The work of Iraqi-American painter Ahmed Alsoudani is inseparable from the geopolitical details of his biography. Born into a generation that witnessed brutal armed conflict during the first Gulf War between Iran and Iraq (1980–88), Alsoudani fled to the United States via Syria. He continues to develop pictorial strategies and motifs that distil this experience, depicting chimerical, hybrid personages punctured by wounds and ruptures.
In his paintings organic and inorganic elements are crushed together, evoking the violent evisceration of urban warfare and the slough of body parts, animals and buildings it leaves behind. The image thus turns into a kind of visual synecdoche in which isolated parts signify a now destroyed whole.
Artists have addressed conflict in many ways throughout history, but most relevant to Alsoudani’s practice are George Grosz and Otto Dix, who both produced some of their most visceral work in Weimar Germany between the First and Second World Wars. Dix and Grosz found a unique visual language of horror in the splicing of mutilated flesh and mechanical prostheses; the same pungent urgency can be seen here. Here, the Vitamin P3-featured painter tells us what interests, inspires and spurs him on.
Who are you? I am a painter, born in Baghdad and working and living in New York City.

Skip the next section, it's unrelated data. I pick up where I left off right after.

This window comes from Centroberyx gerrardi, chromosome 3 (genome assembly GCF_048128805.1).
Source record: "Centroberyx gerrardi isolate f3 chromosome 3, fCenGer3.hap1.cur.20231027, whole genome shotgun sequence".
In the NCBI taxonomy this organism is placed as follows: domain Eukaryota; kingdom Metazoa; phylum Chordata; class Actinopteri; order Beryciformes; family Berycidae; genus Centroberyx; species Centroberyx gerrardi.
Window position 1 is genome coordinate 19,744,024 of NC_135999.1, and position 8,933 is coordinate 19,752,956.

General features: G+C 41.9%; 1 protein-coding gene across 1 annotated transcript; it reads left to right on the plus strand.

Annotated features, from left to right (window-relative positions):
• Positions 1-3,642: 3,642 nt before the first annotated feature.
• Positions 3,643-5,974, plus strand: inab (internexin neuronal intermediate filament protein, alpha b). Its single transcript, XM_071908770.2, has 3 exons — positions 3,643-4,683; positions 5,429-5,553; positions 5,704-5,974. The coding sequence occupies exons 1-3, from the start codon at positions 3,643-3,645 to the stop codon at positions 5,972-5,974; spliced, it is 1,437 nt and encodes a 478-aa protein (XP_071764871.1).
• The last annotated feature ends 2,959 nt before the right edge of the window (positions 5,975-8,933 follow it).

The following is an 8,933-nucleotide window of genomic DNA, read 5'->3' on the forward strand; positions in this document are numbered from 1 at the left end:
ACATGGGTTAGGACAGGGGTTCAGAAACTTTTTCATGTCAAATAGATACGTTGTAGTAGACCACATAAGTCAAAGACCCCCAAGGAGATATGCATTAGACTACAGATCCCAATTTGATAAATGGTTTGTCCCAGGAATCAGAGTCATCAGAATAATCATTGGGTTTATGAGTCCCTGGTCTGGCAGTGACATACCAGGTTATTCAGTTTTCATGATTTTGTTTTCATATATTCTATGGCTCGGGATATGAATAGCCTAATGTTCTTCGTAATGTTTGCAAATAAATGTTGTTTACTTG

What’s on your mind right now? Oh, a lot right now since I don’t have deadlines for the first time in eight years. That’s a strange feeling or something I haven’t experienced before. But, that allows me to reflect on how much pressure I used to have and without it, I have more freedom on my paintings.
How do you get this stuff out? I don’t think I am able to get it out totally. The moment I think I get it out, new things will get in. So, It’s a non-stopping game.
How does it fit together? I don’t know if it fits together or not. Each painting of mine is fragmentation of imageries and ideas. This is how I see the world around me. Each painting has its own conflict and I need to figure out how to make it work.
What brought you to this point? This fucked up world we have to deal with everyday.
Can you control it? Sometimes, I think I am in control, but in reality I am not. I still have the same struggles and fears every time I face a blank canvas, even though I feel more like an experienced painter than before.
Have you ever destroyed one of your paintings? Of course! At least two or three paintings a year. Simply I sometimes get stuck in the middle of the process and it doesn’t go anywhere. Then I stop.
What’s next for you, and what’s next for painting? I am currently working on a few large paintings with a limited colour palette. I felt like I had been hiding behind colours when I faced some struggles in my painting. So I decided to eliminate some colours and step out of my comfort zone. It’s quite tough, but I’m getting there.
Vitamin P3 New Perspectives In Painting is the third in an ongoing series that began with Vitamin P in 2002 and Vitamin P2 in 2011. For each book, distinguished critics, curators, museum directors and other contemporary art experts are invited to nominate artists who have made significant and innovative contributions to painting. The series in general, and Vitamin P3 in particular, is probably the best way to become an instant expert on tomorrrow's painting stars today.
Find out more about Vitamin P3 New Perspectives In Painting here. Check back for another Why I Paint interview with a Vitamin P3-featured artist soon. Finally, be sure to check out two prints by Ahmed Alsoudani at Artspace.